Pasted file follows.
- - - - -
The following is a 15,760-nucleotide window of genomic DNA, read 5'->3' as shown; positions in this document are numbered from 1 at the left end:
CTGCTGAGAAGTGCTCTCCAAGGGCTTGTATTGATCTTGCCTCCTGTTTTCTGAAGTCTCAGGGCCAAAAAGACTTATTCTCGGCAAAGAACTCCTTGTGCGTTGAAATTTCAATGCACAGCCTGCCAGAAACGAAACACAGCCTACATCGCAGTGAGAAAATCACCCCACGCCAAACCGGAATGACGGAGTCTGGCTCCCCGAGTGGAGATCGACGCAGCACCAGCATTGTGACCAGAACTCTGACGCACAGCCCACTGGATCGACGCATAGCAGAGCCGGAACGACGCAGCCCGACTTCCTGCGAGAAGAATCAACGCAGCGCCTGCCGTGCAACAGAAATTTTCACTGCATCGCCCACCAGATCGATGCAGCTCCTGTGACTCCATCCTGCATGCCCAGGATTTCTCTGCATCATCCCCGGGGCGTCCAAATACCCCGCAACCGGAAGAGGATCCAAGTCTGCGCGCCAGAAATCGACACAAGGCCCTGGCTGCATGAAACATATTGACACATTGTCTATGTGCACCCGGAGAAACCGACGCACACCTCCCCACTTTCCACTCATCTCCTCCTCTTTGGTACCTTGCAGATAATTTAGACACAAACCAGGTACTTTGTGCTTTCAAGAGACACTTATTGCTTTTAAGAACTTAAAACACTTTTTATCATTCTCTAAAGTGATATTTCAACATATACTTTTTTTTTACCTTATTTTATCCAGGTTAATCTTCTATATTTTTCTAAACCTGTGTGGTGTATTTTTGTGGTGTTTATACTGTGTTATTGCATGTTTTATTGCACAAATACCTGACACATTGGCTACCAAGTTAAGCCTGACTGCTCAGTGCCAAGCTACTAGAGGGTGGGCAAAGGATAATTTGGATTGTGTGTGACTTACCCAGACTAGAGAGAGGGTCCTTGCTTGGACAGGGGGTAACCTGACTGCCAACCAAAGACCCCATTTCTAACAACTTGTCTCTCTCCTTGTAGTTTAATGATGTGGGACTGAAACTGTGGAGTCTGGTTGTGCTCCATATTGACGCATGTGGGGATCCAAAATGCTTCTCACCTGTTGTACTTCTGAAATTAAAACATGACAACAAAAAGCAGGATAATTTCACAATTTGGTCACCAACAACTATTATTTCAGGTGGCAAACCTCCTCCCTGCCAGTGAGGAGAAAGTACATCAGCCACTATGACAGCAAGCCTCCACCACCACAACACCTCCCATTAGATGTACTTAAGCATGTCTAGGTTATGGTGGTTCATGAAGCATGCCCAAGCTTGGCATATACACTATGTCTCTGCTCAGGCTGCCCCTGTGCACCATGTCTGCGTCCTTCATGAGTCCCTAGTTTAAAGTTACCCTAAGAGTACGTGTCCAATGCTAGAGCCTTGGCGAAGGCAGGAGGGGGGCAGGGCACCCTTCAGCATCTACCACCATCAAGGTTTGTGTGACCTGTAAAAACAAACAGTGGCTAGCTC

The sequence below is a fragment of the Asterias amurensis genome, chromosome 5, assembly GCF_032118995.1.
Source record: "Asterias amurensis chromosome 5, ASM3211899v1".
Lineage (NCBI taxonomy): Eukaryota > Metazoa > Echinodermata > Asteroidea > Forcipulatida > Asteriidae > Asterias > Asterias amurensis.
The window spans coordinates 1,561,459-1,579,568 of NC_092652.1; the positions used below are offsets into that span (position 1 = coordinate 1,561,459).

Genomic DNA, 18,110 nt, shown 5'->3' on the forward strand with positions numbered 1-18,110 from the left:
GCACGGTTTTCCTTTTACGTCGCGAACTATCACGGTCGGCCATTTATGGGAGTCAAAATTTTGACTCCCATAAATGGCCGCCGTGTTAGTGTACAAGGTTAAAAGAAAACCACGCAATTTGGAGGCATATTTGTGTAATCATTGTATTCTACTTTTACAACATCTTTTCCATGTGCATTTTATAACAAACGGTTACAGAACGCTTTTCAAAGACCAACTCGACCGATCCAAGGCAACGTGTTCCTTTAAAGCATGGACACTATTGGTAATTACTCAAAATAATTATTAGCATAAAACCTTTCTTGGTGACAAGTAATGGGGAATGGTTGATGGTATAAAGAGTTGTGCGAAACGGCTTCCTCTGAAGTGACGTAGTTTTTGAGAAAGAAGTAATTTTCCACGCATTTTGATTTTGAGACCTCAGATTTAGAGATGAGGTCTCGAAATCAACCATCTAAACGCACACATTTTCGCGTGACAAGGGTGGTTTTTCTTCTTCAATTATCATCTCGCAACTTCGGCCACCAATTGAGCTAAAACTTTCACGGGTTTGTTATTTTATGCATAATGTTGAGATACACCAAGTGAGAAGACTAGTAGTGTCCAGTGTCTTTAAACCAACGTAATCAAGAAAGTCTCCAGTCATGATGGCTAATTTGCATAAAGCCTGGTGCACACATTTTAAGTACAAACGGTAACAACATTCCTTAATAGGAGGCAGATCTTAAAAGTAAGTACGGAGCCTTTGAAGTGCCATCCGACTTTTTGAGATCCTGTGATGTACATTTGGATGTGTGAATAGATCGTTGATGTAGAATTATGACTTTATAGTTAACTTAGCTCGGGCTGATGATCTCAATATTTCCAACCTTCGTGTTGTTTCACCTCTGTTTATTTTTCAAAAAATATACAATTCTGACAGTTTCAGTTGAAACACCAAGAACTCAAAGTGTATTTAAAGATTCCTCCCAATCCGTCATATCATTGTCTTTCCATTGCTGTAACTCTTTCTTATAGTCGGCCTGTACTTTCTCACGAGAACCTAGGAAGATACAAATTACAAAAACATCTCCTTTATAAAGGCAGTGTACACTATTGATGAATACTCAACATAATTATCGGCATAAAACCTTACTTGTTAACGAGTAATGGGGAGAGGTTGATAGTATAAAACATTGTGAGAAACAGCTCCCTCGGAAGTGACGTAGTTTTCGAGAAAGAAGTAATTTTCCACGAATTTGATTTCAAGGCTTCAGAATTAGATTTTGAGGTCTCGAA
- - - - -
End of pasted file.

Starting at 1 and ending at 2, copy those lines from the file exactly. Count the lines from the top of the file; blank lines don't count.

The following is a 15,760-nucleotide window of genomic DNA, read 5'->3' as shown; positions in this document are numbered from 1 at the left end:
CTGCTGAGAAGTGCTCTCCAAGGGCTTGTATTGATCTTGCCTCCTGTTTTCTGAAGTCTCAGGGCCAAAAAGACTTATTCTCGGCAAAGAACTCCTTGTGCGTTGAAATTTCAATGCACAGCCTGCCAGAAACGAAACACAGCCTACATCGCAGTGAGAAAATCACCCCACGCCAAACCGGAATGACGGAGTCTGGCTCCCCGAGTGGAGATCGACGCAGCACCAGCATTGTGACCAGAACTCTGACGCACAGCCCACTGGATCGACGCATAGCAGAGCCGGAACGACGCAGCCCGACTTCCTGCGAGAAGAATCAACGCAGCGCCTGCCGTGCAACAGAAATTTTCACTGCATCGCCCACCAGATCGATGCAGCTCCTGTGACTCCATCCTGCATGCCCAGGATTTCTCTGCATCATCCCCGGGGCGTCCAAATACCCCGCAACCGGAAGAGGATCCAAGTCTGCGCGCCAGAAATCGACACAAGGCCCTGGCTGCATGAAACATATTGACACATTGTCTATGTGCACCCGGAGAAACCGACGCACACCTCCCCACTTTCCACTCATCTCCTCCTCTTTGGTACCTTGCAGATAATTTAGACACAAACCAGGTACTTTGTGCTTTCAAGAGACACTTATTGCTTTTAAGAACTTAAAACACTTTTTATCATTCTCTAAAGTGATATTTCAACATATACTTTTTTTTTACCTTATTTTATCCAGGTTAATCTTCTATATTTTTCTAAACCTGTGTGGTGTATTTTTGTGGTGTTTATACTGTGTTATTGCATGTTTTATTGCACAAATACCTGACACATTGGCTACCAAGTTAAGCCTGACTGCTCAGTGCCAAGCTACTAGAGGGTGGGCAAAGGATAATTTGGATTGTGTGTGACTTACCCAGACTAGAGAGAGGGTCCTTGCTTGGACAGGGGGTAACCTGACTGCCAACCAAAGACCCCATTTCTAACAACTTGTCTCTCTCCTTGTAGTTTAATGATGTGGGACTGAAACTGTGGAGTCTGGTTGTGCTCCATATTGACGCATGTGGGGATCCAAAATGCTTCTCACCTGTTGTACTTCTGAAATTAAAACATGACAACAAAAAGCAGGATAATTTCACAATTTGGTCACCAACAACTATTATTTCAGGTGGCAAACCTCCTCCCTGCCAGTGAGGAGAAAGTACATCAGCCACTATGACAGCAAGCCTCCACCACCACAACACCTCCCATTAGATGTACTTAAGCATGTCTAGGTTATGGTGGTTCATGAAGCATGCCCAAGCTTGGCATATACACTATGTCTCTGCTCAGGCTGCCCCTGTGCACCATGTCTGCGTCCTTCATGAGTCCCTAGTTTAAAGTTACCCTAAGAGTACGTGTCCAATGCTAGAGCCTTGGCGAAGGCAGGAGGGGGGCAGGGCACCCTTCAGCATCTACCACCATCAAGGTTTGTGTGACCTGTAAAAACAAACAGTGGCTAGCTC